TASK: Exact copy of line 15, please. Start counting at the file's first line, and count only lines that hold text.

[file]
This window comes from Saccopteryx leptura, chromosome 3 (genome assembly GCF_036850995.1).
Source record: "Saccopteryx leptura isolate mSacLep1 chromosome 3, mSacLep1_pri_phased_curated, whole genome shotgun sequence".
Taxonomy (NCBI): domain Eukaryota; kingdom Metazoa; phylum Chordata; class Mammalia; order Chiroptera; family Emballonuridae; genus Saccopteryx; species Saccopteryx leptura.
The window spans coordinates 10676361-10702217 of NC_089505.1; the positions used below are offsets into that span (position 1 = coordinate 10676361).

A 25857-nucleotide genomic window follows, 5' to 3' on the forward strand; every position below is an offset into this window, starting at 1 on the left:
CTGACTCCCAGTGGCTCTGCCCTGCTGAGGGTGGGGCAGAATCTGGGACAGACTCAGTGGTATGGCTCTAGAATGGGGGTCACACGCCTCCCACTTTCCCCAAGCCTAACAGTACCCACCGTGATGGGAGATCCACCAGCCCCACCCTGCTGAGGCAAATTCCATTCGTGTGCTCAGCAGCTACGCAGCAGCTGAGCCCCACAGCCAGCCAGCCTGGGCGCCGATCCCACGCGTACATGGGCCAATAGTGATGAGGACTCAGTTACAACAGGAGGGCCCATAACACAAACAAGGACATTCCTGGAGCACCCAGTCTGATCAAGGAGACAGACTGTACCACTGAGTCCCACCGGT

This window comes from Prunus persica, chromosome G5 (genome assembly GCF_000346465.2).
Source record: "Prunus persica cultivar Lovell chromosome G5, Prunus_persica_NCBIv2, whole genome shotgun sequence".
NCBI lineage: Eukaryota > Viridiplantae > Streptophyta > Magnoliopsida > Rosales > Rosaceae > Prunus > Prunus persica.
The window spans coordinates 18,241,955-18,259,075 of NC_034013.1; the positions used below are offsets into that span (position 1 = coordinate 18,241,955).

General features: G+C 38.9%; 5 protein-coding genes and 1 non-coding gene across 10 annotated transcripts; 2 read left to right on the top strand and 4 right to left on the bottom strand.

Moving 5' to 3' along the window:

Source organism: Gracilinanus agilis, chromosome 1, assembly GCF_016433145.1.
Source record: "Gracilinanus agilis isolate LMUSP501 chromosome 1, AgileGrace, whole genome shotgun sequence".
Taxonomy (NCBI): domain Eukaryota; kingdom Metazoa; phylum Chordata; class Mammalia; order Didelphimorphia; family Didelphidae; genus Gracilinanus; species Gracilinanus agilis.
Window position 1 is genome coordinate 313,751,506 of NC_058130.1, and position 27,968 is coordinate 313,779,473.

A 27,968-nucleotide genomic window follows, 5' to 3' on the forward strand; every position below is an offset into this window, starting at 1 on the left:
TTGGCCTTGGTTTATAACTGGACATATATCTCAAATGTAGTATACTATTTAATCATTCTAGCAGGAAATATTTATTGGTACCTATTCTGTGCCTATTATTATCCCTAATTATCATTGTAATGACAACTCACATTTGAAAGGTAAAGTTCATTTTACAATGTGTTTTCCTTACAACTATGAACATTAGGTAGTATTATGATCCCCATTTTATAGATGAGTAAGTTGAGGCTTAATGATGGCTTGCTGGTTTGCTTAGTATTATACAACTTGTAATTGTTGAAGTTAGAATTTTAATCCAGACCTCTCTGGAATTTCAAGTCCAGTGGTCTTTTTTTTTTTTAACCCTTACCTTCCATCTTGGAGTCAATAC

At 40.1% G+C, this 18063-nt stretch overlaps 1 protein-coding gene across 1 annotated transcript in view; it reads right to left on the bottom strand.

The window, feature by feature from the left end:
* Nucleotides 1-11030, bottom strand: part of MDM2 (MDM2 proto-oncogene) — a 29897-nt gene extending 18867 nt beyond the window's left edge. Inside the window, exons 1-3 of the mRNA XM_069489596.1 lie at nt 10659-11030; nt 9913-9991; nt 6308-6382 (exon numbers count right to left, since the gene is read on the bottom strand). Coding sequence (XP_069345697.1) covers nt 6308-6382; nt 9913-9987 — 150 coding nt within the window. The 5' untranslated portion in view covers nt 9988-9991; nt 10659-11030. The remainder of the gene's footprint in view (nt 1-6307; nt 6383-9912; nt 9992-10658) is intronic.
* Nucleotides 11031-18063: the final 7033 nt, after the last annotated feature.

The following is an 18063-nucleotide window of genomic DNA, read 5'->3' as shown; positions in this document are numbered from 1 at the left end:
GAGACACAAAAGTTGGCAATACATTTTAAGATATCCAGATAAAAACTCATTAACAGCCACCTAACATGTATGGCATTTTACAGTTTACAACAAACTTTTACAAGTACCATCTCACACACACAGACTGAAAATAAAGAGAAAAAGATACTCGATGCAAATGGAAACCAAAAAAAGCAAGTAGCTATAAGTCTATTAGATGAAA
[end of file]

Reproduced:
Taxonomy (NCBI): domain Eukaryota; kingdom Metazoa; phylum Chordata; class Mammalia; order Didelphimorphia; family Didelphidae; genus Gracilinanus; species Gracilinanus agilis.